Movie Review of the short film “Blood Tower Enigma”

“Blood Tower Enigma” played at the WILDsound FEEDBACK Film Festival in October 2015, part of its best of horror/thriller short film lineup.

BELL TOWER ENIGMA, 10min, UK, Horror/Mystery
Directed by Daniel Reimer

The every-day routine of a Sexton is suddenly interrupted, when a mysterious phone ringing not only draws him deeper into the church, but also into hidden memories of his mind. As he follows the calling of his conscience he unveils his past and discovers the path of redemption that he ultimately must go in order to escape his torturing nightmares.

BELL TOWER ENIGMA Movie Review by Amanda Lomonaco

I have to be honest, my first reaction to this one was a big fat NO. It was odd, disjointed, and a little too artsy for my taste. But weirdly, as I recollect it, I find myself smiling at some of the imagery depicted by Reimer (no, not THAT Reimer, I mean the director).

Something about the architecture of old gothic style churches makes them the perfect setting for any thriller. Being equal parts beautiful and ominous, they lure us in and but somehow still keep us on our toes and make the hairs at the back of our neck stand on end. I like to think that it was this very knowledge that led Daniel Reimer to chose a church as his prime location for this film.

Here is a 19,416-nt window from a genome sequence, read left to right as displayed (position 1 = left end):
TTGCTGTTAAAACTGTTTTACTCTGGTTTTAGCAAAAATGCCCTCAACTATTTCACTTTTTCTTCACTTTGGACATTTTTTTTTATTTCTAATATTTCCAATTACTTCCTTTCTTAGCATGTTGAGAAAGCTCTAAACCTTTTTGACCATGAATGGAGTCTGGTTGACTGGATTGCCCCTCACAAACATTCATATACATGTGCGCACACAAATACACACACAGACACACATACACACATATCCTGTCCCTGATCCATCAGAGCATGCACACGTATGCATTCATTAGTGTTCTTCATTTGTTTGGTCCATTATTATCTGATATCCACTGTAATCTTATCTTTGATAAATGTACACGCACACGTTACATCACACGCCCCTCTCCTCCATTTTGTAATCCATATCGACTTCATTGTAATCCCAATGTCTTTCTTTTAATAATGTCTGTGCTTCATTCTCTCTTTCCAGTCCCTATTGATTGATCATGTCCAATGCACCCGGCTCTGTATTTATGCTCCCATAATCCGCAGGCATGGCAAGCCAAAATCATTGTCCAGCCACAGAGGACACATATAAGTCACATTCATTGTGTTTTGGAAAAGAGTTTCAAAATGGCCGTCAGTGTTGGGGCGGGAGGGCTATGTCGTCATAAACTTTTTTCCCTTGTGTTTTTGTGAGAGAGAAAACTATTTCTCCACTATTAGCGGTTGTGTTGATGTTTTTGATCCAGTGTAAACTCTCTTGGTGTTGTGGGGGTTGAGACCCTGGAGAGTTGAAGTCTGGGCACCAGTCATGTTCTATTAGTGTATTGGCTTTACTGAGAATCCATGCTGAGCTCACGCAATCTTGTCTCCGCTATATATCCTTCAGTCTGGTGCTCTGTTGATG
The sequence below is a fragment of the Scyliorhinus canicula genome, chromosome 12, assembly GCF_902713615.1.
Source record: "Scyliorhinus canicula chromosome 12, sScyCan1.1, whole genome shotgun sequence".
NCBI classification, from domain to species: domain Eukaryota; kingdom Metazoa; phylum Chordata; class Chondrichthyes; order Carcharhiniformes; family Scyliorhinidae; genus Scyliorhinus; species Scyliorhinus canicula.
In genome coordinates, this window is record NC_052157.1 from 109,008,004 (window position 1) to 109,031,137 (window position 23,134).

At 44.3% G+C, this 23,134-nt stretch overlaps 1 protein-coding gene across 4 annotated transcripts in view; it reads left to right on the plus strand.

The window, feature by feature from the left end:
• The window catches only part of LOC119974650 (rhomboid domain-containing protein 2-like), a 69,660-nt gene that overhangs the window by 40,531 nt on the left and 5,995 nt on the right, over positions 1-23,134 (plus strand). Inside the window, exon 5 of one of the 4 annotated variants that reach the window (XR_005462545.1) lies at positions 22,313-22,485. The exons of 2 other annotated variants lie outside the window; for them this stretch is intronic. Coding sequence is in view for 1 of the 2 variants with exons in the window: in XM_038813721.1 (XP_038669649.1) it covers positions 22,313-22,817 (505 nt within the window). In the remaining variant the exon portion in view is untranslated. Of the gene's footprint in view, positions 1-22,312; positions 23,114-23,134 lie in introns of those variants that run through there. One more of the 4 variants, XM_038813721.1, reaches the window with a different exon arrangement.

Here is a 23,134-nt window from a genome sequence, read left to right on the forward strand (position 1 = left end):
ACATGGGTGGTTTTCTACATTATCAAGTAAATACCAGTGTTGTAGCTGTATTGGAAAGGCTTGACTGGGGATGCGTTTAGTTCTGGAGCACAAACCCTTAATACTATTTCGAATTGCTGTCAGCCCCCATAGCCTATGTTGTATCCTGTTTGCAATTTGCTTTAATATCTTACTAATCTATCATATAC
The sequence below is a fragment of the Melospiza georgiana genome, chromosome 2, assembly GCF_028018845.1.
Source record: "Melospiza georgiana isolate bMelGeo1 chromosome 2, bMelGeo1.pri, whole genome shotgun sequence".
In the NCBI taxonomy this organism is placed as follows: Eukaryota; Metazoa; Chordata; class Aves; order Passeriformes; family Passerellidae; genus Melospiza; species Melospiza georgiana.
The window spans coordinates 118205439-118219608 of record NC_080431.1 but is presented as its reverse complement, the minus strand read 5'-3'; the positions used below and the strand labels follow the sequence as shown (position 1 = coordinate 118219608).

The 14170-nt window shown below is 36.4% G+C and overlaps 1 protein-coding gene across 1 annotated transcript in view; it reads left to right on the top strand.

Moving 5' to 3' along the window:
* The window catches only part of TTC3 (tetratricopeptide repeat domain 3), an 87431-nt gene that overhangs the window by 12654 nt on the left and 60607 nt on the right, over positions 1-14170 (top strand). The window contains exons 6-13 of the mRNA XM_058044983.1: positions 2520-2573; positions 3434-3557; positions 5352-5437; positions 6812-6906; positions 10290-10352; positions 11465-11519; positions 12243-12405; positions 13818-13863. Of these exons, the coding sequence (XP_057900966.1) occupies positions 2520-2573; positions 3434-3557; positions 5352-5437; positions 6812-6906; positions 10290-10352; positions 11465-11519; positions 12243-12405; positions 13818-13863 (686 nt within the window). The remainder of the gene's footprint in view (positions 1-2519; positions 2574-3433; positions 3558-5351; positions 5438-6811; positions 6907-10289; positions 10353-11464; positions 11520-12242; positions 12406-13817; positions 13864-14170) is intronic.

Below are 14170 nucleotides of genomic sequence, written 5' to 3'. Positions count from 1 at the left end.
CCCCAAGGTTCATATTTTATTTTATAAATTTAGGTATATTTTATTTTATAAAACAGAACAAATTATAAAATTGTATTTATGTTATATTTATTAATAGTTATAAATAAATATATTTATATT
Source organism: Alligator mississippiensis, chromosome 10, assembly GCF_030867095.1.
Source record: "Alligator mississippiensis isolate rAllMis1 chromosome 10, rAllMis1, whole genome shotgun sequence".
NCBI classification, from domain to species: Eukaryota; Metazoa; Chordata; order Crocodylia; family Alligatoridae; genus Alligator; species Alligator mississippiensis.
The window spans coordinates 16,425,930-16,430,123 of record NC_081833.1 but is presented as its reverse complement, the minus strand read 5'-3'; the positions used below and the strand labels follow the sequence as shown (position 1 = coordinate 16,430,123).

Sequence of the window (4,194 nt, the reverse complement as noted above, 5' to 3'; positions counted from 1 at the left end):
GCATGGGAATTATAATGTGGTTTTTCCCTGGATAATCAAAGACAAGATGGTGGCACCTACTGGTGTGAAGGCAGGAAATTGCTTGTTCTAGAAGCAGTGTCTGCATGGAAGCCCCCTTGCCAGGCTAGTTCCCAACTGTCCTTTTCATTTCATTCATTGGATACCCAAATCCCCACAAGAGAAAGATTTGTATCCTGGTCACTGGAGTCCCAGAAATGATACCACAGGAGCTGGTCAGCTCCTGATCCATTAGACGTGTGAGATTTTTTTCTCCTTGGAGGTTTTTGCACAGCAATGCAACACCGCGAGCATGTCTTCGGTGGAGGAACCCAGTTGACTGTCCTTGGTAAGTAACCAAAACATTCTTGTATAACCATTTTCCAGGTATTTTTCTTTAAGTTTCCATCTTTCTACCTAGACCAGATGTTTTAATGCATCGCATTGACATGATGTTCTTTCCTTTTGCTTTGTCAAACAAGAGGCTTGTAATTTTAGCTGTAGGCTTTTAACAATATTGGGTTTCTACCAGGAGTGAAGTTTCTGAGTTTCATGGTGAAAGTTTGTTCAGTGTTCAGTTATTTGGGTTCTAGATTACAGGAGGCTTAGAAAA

By blurring the lines of continuity, and using a blend of surreal images, Bell Tower Engima comes across as more of a distrubing nightmare than a realistic story, perfect for any horror film lover. When the cinema lights come back on you’re not quite sure what it is you’ve just experienced, but there are certainly a couple of prickles on your skin, much like waking up from a scary dream. Perhaps Nightmare on Elm Street could have learned a thing or two from this short.

I can’t declare that Bell Tower Enigma is amazing, or that I even managed to grasp its full meaning, but there is something to be said about a film that unexpectedly causes you to smile as you recall it. Those of you who enjoy a gentle feeling of disturbance to go along with your films should certainly give it a try. On the other hand I wouldn’t necessarily recommend this for those of you who need blood and guts in your horror films.


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